For more information about BACK ROADS KINGDOM, please visit the official website at:

Or just buy it on Amazon at:

And while you’re at it, why not subscribe to my classy blog at:

Fridays 5 with Children's Author Gregory E Bray

This week we take a little detour from the norm as children's author Gregory E Bray joins us for Fridays 5. A life long resident of Sacramento, CA, married with one son. He was a film/tv major in college, in the past he has worked on a few movies, the most notable being George of the Jungle. He is currently employed in the IT field, and spends his time off writing, and enjoying life with his family.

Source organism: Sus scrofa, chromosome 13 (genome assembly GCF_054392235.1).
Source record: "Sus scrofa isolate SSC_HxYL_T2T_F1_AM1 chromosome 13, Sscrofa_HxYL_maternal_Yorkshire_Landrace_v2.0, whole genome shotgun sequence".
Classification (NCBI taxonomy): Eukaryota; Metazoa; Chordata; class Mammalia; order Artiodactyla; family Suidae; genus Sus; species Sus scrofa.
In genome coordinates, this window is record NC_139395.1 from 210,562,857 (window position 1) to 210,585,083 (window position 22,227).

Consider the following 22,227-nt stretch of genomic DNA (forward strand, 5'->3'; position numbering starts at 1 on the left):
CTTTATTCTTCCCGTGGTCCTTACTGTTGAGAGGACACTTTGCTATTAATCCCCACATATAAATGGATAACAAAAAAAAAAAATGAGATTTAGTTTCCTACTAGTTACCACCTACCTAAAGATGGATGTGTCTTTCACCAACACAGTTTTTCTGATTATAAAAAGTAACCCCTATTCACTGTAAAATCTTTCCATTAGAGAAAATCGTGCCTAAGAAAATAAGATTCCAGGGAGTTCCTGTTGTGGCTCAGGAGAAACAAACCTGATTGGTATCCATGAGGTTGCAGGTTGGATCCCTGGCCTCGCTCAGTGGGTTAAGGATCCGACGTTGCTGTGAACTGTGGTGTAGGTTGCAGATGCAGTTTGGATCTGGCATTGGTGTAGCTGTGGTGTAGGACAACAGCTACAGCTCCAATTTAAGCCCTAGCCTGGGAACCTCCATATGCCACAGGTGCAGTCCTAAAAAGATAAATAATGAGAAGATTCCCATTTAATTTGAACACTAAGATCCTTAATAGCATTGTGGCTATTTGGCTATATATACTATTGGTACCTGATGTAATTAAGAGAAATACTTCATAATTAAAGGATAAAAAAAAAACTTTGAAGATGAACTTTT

1.) When did first get serious about writing?

A.) About 2 years ago when I published my first book, "The Tail of a Boy Named Harvey" It was so easy and so much fun, I wanted to keep on doing it for as long as I have ideas.

2.) What is the hardest part for you about writing?

A.) Finding time to write. I work a full time day job, and then we have a almost 3 year old to deal with when my wife and I get home from work. Once he goes to bed, I write. But then I have to battle sleep to get anything accomplished.


3.) How did you feel upon publication of your first completed project?

A.) Excited. I couldn't wait for the first person to read it who wasn't family or a friend and let me know what they thought of it good or bad.

4.) What is more important to you, story, or character? Why?